1. Mouse_Nightshirt
      13th March 2009, 3:11

      What, you mean when Schuey drove into the side of Villneuve on purpose and was disqualified from the championship? :D

  12. I remember watching Grand Prix all my life, but it was Mansell mania that made it for me. He was just so exciting to watch – whereas Senna and Prost were absolute masters, Mansell had a do-or-die mentality that meant he was always fantastic to watch. Hamilton is the first driver in a long time to recapture that feeling I had as a lad watching Mansell.

  13. hamilton wc 09
    12th March 2009, 13:22

    i knew about f1 before this and had heard of several drivers names likes schumacher hill and villeneuve but the 1st race i watched on tv was the 97 spanish gp. i dont even know why i was watching it (sunday afternoon boredam after playing football in the morning i guess) i watched in amazement as schumacher went from 7th on the grid to 2nd by the 1st corner. from that race on i either saw every qualy and race live or taped them until the end of the 04 season. didnt bother wachting anything in the 05 or 06 season execpt for the 06 brazil gp because it was schuey’s last.

    i think what made such a huge f1 fan was watching schumacher battling villeneuve in a much superior williams in 97, and them the mclarens in 98 and 99.

    having seen lewis hamilton in a karting magazine about 10 years ago the news that he would be driving in 07 got me intrested again and im now completley hooked again.

    ive been lucky enough to go the british gtwice in 02 and last year and im going this year too.

    long live f1

  14. I got into formula one around the same time as Keith. The first full season I watched was Nigel Mansell’s winning year in 1992. I didn’t realise til years later how much he struggled to win a championship and what it meant to him.

    A friend at school was a big Senna fan and we used to have endless discussions as to who was the best driver.

    I was also into the early F1 games on the good old Amiga. If only I still had it.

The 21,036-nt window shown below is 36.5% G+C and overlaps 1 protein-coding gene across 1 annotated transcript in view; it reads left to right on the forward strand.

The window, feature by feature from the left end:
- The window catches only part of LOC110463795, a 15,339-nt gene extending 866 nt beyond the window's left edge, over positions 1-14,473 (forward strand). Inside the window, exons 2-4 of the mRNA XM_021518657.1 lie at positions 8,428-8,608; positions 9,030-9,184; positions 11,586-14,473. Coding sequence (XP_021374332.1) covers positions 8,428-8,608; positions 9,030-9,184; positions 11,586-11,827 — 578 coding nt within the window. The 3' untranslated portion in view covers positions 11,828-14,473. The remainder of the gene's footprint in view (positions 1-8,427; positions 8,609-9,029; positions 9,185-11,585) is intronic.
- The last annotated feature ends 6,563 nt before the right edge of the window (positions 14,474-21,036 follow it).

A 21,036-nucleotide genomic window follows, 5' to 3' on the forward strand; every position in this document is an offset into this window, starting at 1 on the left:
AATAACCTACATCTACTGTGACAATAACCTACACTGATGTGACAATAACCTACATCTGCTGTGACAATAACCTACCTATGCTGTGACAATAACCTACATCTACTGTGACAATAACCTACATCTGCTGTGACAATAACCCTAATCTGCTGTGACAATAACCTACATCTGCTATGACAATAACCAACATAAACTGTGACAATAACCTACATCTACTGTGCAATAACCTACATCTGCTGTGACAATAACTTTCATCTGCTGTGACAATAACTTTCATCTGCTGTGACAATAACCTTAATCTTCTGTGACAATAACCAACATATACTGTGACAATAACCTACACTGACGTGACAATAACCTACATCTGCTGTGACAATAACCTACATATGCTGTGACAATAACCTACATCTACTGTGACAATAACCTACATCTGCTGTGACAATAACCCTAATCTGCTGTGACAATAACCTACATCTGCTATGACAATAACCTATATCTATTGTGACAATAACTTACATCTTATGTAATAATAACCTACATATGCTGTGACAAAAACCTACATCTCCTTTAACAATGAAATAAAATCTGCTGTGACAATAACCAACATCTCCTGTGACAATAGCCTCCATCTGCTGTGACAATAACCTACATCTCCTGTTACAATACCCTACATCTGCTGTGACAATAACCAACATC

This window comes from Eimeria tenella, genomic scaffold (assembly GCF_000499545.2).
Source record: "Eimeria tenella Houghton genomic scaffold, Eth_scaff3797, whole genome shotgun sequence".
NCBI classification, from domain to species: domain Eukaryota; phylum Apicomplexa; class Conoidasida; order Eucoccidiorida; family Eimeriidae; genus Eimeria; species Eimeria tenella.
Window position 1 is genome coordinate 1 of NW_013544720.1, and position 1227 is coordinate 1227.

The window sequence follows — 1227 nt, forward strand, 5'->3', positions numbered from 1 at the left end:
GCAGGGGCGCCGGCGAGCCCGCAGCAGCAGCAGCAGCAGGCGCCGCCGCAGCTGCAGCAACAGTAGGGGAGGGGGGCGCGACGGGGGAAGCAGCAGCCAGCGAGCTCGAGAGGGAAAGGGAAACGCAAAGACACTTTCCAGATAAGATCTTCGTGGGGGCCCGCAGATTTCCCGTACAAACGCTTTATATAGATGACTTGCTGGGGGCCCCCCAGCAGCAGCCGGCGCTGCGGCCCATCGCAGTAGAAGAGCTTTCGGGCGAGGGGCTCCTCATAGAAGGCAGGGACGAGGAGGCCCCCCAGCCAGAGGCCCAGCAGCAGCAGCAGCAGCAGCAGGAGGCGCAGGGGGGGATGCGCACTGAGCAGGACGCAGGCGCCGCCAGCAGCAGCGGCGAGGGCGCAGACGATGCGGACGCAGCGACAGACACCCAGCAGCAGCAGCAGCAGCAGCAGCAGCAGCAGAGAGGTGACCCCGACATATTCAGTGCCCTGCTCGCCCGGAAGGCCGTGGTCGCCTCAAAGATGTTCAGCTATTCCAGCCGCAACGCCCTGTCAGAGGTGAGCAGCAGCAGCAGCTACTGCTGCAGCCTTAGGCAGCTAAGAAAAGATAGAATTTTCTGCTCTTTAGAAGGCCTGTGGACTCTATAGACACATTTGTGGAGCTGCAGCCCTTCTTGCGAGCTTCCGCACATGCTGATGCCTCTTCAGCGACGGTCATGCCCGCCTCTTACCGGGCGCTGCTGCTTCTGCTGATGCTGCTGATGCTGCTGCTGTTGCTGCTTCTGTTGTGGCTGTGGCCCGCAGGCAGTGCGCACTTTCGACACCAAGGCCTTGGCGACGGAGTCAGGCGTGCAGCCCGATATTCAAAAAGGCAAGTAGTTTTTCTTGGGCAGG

15. hamilton wc 09
    12th March 2009, 13:24

    oh and best f1 game, by miles f1 97 for playstation

    i remember going barrichello in the stewart once and it was really hard to keep ferrari’s williams’s bennettons etc behind cozx they were so much quicker down the straight, thats the sort of realism the codemasters game needs, all the sony games you could win if you were super aguri.

  16. Keith, I echo your comments about Knockhill – I went on a track-day there a while back in my dad’s Porsche 924, and I guarantee it’s the most fun I’ve ever had with my clothes on! I love the track; quite similar to Brands Hatch (the short indy loop) I think.

  17. Mansell-mania also made me an F1 fan. I don’t know for certain what the first F1 race I saw was but I defiantly remember watching the 1991 British Grand Prix when I was nine which Mansell won in the Williams and then memorably gave Senna a lift back to the pits when his McLaren ran out of fuel on the last lap, but I think I probably started following F1 a little bit before that.

    The only races I have missed since then have been for reasons beyond my control such having no access to a TV on holiday etc

    I don’t see how I would have started following F1 if there wasn’t a high profile British driver at the time as none of my family or friends followed F1 then or now.

    Forget a country hosting a GP or having a team the quickest way to make F1 popular in a country is if it has a successful driver, just look at Spain with Alonso and Poland with Kubica in recent years.

  18. 5 things that made me an F1 fan :
    Nigel Mansell
    Nigel Mansell
    Nigel Mansell
    Nigel Mansell
    Nigel Mansell

  19. Nigel. Watching Mansell miss out in the last race in ’86 really got me hook, line and sinker. It really was amazing how Senna could still win in an obviously inferior car ( obviously I don’t mean that race ).
    Sunday afternoon on a race day weekend was always MY time on the TV. My sister and the rest of the family never had the courage to challenge me on Sunday afternoons. That was the best thing. Nigel, Prost and Senna. Aggression and mistakes vs the professor vs raw talent. Hamilton has reawakened the raw emotion of F1. The penalty after Spa was the worst thing I have ever seen to date. I saw Hamilton in 2007 at Fuji in Japan. Class performance. I find it shocking how much negative reaction there has been to Hamilton. Ten years ago it would not have happened.

  20. I remember many discussions at secondary school about who’s best and supporting Alan Jones in 1980 before he won the title that year, while all my mates were Prost/Piquet etc fans… but don’t remember watching though am sure I must have seen the races. My memory really kicks off though in ’86 and Mansell and watching every race possible with my mates round.

    Senna v’s Prost… Awesome! and all playing out in front of the fans, not of this behind the doors nonsense!… but let’s not also forget Prost Vs Senna Vs Piquet Vs Mansell… those were great times!

    Murray Walker is F1, nae doot!

    Geoff Crammonds Grand Prix… the original and still the best F1 game.